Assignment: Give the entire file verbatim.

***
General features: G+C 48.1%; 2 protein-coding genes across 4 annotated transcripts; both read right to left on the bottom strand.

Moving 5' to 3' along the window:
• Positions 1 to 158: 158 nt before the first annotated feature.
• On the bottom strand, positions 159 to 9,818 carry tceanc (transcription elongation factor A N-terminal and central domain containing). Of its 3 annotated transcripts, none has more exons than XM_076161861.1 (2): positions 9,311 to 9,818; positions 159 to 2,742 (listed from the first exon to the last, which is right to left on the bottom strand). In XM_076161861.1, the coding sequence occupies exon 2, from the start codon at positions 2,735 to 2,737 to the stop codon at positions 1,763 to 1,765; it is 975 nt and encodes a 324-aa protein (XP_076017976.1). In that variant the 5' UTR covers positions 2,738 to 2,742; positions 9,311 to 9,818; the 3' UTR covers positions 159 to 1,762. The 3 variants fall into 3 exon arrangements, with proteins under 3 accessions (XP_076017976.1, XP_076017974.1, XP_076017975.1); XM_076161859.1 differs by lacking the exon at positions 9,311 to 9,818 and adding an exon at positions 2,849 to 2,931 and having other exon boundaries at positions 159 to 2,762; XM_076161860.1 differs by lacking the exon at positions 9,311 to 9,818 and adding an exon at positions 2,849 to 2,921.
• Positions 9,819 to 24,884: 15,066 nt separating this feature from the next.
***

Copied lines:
General features: G+C 48.1%; 2 protein-coding genes across 4 annotated transcripts; both read right to left on the bottom strand.

Moving 5' to 3' along the window:
• Positions 1 to 158: 158 nt before the first annotated feature.
• On the bottom strand, positions 159 to 9,818 carry tceanc (transcription elongation factor A N-terminal and central domain containing). Of its 3 annotated transcripts, none has more exons than XM_076161861.1 (2): positions 9,311 to 9,818; positions 159 to 2,742 (listed from the first exon to the last, which is right to left on the bottom strand). In XM_076161861.1, the coding sequence occupies exon 2, from the start codon at positions 2,735 to 2,737 to the stop codon at positions 1,763 to 1,765; it is 975 nt and encodes a 324-aa protein (XP_076017976.1). In that variant the 5' UTR covers positions 2,738 to 2,742; positions 9,311 to 9,818; the 3' UTR covers positions 159 to 1,762. The 3 variants fall into 3 exon arrangements, with proteins under 3 accessions (XP_076017976.1, XP_076017974.1, XP_076017975.1); XM_076161859.1 differs by lacking the exon at positions 9,311 to 9,818 and adding an exon at positions 2,849 to 2,931 and having other exon boundaries at positions 159 to 2,762; XM_076161860.1 differs by lacking the exon at positions 9,311 to 9,818 and adding an exon at positions 2,849 to 2,921.
• Positions 9,819 to 24,884: 15,066 nt separating this feature from the next.